Wednesday, February 4, 2009

How I Think About Creating A New Men's Fragrance

I did not grow up using cologne. My mother, as best I can remember, made little or no use of perfume. So I come to perfume late in life -- perfume for women and, oh yes, perfume for men which we call "cologne" to make the men feel more comfortable about using it.

My first male fragrances were, as I recall, Halston's Z-14 (given to me by the beauty who is now my wife), Xeryus Rouge (Givenchy), Grey Flannel (Geoffrey Beene), Giorgio Red (Giorgio), and a really old Ralph Lauren Polo which I still use from time to time. Oh, and a Guy Laroche Horizon. Of these, today, my preference would be the Grey Flannel and the Horizon. That should give you some idea of my taste, or lack of it.

In fact, I'm not overwhelmed by most men's fragrances. I like Sean John's Unforgivable. OK for Usher. Ocean Rain left me cold, which was a surprise to me as I loved Roudnitska's Femme. Maybe I just got a bad bottle.

When I work on a fragrance for women, my primary goal is to create ("produce"?) something my wife will enjoy wearing without being prompted and which I will enjoy when she wears it.

It would be logical to think that I might want to create a men's fragrance that she would enjoy when I wear it, but I just can't wrap my mind around that concept.

When I work on a men's fragrance -- which here I'll call perfume -- I think only of my own selfish desires. (Some women might say that this makes me a typical male.)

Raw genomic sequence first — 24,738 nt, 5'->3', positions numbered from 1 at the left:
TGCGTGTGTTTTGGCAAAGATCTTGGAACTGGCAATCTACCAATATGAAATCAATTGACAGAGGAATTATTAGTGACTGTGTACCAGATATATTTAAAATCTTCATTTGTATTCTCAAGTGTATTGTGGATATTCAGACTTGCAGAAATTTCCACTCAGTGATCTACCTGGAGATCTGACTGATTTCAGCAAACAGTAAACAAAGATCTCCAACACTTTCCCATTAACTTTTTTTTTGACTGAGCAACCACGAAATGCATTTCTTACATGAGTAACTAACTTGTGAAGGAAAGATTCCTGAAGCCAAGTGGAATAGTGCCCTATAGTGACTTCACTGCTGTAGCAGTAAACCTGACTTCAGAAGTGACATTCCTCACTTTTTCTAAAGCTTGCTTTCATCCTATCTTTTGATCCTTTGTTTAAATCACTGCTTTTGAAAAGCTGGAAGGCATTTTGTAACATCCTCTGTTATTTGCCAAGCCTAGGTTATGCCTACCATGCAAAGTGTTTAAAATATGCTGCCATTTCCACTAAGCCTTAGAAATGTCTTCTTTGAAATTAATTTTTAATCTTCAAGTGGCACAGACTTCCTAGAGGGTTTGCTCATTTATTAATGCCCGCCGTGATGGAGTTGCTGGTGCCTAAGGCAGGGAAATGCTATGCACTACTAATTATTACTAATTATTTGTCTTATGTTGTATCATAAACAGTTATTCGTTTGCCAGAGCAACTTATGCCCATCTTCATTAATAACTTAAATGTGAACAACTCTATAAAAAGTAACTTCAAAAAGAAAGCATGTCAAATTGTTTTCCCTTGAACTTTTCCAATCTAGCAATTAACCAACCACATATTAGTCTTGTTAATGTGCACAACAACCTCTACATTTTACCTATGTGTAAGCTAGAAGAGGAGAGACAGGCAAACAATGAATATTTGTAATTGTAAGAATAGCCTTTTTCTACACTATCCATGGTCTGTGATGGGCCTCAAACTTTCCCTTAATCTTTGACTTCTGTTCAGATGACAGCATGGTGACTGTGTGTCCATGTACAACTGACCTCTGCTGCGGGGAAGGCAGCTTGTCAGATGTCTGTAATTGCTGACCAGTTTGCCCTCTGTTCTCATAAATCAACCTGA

When I was first told by a knowledgeable critic that my Toxic smelled like burning rubber and my Blackberry like smoked ham, I worried that I had really gone off the deep end.

When I was first told that my men's fragrance, Toxic, smelled like burning rubber, I was willing to admit that it was a bit edgy. When I was first told that my men's fragrance, Blackberry, had a bit (only a bit) of the smell of smoked ham, I did some trails on that one ingredient (cedarwood) to see what Blackberry would be like with less cedarwood, or perhaps no cedarwood at all as it could be replaced by a less demonstrative substitute.

After two months of testing I put ALL of the cedarwood back into Blackberry because that was the way I liked it!

These two experiences (I personally enjoy both Toxic and Blackberry) convinced me that neither my taste nor my goals were mainstream -- but I was now discovering a unity in the work I was doing, a unity I wanted to pursue rather than abandon for I suspect I am not alone in my tastes.

The other day I noticed a cologne a man was wearing. I noticed it because (1) it was too strong (he had used far too much!) and (2) because it said all over it, "I am a safe, typical cologne for men and nobody will fault you for wearing me." I wanted to puke.

Toxic doesn't have that effect on me.

Blackberry doesn't have that effect on me.

So the next men's fragrance I create will probably be in for some sharp criticism too.